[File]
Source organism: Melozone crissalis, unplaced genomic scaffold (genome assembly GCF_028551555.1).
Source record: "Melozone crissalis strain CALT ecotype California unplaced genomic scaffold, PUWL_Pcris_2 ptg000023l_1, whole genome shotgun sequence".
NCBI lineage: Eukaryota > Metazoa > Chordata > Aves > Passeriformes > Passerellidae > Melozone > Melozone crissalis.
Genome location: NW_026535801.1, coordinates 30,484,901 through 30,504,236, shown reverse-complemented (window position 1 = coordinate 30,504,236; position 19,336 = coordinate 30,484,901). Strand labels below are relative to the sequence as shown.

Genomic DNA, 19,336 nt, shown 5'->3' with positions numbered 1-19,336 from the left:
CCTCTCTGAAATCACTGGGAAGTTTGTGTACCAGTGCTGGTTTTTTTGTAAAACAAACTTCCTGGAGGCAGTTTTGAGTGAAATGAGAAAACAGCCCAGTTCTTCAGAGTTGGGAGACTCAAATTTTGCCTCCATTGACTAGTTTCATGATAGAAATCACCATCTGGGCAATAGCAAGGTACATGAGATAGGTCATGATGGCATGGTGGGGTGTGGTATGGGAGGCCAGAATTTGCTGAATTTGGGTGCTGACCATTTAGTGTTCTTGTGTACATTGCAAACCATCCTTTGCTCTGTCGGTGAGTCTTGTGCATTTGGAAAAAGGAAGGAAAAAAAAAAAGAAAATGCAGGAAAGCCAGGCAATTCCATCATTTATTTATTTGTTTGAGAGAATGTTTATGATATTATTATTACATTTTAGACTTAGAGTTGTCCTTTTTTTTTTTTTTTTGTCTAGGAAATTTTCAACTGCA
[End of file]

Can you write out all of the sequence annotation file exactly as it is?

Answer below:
Source organism: Melozone crissalis, unplaced genomic scaffold (genome assembly GCF_028551555.1).
Source record: "Melozone crissalis strain CALT ecotype California unplaced genomic scaffold, PUWL_Pcris_2 ptg000023l_1, whole genome shotgun sequence".
NCBI lineage: Eukaryota > Metazoa > Chordata > Aves > Passeriformes > Passerellidae > Melozone > Melozone crissalis.
Genome location: NW_026535801.1, coordinates 30,484,901 through 30,504,236, shown reverse-complemented (window position 1 = coordinate 30,504,236; position 19,336 = coordinate 30,484,901). Strand labels below are relative to the sequence as shown.

Genomic DNA, 19,336 nt, shown 5'->3' with positions numbered 1-19,336 from the left:
CCTCTCTGAAATCACTGGGAAGTTTGTGTACCAGTGCTGGTTTTTTTGTAAAACAAACTTCCTGGAGGCAGTTTTGAGTGAAATGAGAAAACAGCCCAGTTCTTCAGAGTTGGGAGACTCAAATTTTGCCTCCATTGACTAGTTTCATGATAGAAATCACCATCTGGGCAATAGCAAGGTACATGAGATAGGTCATGATGGCATGGTGGGGTGTGGTATGGGAGGCCAGAATTTGCTGAATTTGGGTGCTGACCATTTAGTGTTCTTGTGTACATTGCAAACCATCCTTTGCTCTGTCGGTGAGTCTTGTGCATTTGGAAAAAGGAAGGAAAAAAAAAAAGAAAATGCAGGAAAGCCAGGCAATTCCATCATTTATTTATTTGTTTGAGAGAATGTTTATGATATTATTATTACATTTTAGACTTAGAGTTGTCCTTTTTTTTTTTTTTTTGTCTAGGAAATTTTCAACTGCA